The next phase in the Ukraine crisis has begun, as Russia has launched attacks on Ukraine. With a war underway, it’s unsurprising that the markets are reacting. Before the market opened, U.S. stock futures were down between 2.5 percent and 3.5 percent, while gold was up by roughly the same amount. The yield on 10-Year U.S. Treasury securities has dropped sharply. International markets were down even more than the U.S. markets, as investors fled to the more comfortable haven of U.S. securities.
Markets Hit Hard
News of the invasion is hitting the markets hard right now, but the real question is whether that hit will last. It probably will not. History shows the effects are likely to be limited over time. Looking back, this event is not the only time we have seen military action in recent years. And it’s not the only time we’ve seen aggression from Russia. In none of these cases were the effects long-lasting.
Context for Recent Events
Let’s look back at the Russian invasion of Georgia, and the Russian takeover of Crimea, which is part of Ukraine. In August 2008, Russia invaded the republic of Georgia. The U.S. markets dropped by about 5 percent, then rebounded to end the month even. In February and March 2014, Russia invaded and annexed Crimea. The U.S. markets dropped about 6 percent on the invasion, but then rallied to end March higher. In both cases, an initial drop was erased quickly.
When we look at a wider range of events, we largely see the same pattern. The chart below shows market reactions to other acts of war, both with and without U.S. involvement. Historically, the data shows a short-term pullback—as we will likely see today—followed by a bottom within the next couple of weeks. Exceptions include the 9/11 terrorist attacks, the Iraqi invasion of Kuwait, and, looking further back, the Korean War and Pearl Harbor attack.
Still, even with these exceptions, the market reaction was limited both on the day of the event and during the overall time to recovery. In fact, comparing the data provides useful context for today’s events. As tragic as the invasion of Ukraine is, its overall effect will likely be much closer to that of the Russian invasion of Ukraine in 2014, when Russia annexed Crimea, than it will be to the aftermath of 9/11.
Capital Market Returns During Wartime
But even with the short-term effects discounted, should we fear that somehow the war or its effects will derail the economy and markets? Here, too, the historical evidence is encouraging, as demonstrated by the chart below. Returns during wartime have historically been better than all returns, not worse. Note that the war in Afghanistan is not included in the chart, but it too matches the pattern. During the first six months of that war, the Dow gained 13 percent and the S&P 500 gained 5.6 percent.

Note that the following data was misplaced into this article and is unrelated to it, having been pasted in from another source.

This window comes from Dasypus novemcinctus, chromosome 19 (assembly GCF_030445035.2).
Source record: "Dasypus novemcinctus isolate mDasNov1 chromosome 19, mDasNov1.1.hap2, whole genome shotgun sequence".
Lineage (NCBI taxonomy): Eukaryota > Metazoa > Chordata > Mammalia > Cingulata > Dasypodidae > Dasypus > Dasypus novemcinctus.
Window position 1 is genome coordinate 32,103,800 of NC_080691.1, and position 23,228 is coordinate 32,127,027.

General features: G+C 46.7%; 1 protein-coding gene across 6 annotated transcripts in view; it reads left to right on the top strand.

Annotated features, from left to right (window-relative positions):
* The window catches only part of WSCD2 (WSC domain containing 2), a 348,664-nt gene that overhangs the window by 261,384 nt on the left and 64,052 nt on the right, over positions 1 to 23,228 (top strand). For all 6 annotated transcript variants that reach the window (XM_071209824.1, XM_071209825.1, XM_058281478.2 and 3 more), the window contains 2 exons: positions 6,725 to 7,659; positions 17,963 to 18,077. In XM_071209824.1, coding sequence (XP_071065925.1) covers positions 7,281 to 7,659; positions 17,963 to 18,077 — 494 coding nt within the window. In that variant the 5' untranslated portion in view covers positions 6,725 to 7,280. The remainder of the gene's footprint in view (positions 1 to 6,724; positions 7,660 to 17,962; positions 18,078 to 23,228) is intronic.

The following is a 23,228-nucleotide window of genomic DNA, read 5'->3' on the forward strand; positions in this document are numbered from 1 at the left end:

Headwind Going Forward
This data is not presented to say that today’s attack won’t bring real effects and hardship. Oil prices are up to levels not seen since 2014, which was the last time Russia invaded Ukraine. Higher oil and energy prices will hurt economic growth and drive inflation around the world and especially in Europe, as well as here in the U.S. This environment will be a headwind going forward.
To consider additional context, during the recent waves of Covid-19, the U.S. economy demonstrated substantial momentum. Looking ahead, this momentum should be enough to move us through the current headwind until the markets normalize once more. In the case of the energy markets, we are already seeing U.S. production increase, which should help bring prices back down—as has happened before. Will we see effects from the headwind caused by the Ukraine invasion? Very likely. Will they derail the economy? Not likely at all.
Historically, the U.S. has survived and even thrived during wars, continuing to grow despite the challenges and problems. That is what will happen in the aftermath of today’s attack by Russia. Despite the very real concerns and risks the Ukraine invasion has created and the current market turbulence, we should look to what history tells us. Past conflicts have not derailed either the economy or the markets over time—and this one will not either.
Consider Your Comfort Level
So, should we do anything with our portfolios? Personally, I am not taking action. I am comfortable with the risks I am taking, and I believe that my portfolio will be fine in the longer term. I will not be making any changes—except perhaps to start looking for some stock bargains. If I were worried, though, I would take time to consider whether my portfolio allocations were at a comfortable risk level for me. If they were not, I would talk to my advisor about how to better align my portfolio’s risks with my comfort level.
Ultimately, although the current events have unique elements, they are really more of what we have seen in the past. Events like today’s invasion do come along regularly. Part of successful investing—sometimes the most difficult part—is not overreacting.
Remain calm and carry on.
Editor’s Note: The original version of this article appeared on the Independent Market Observer.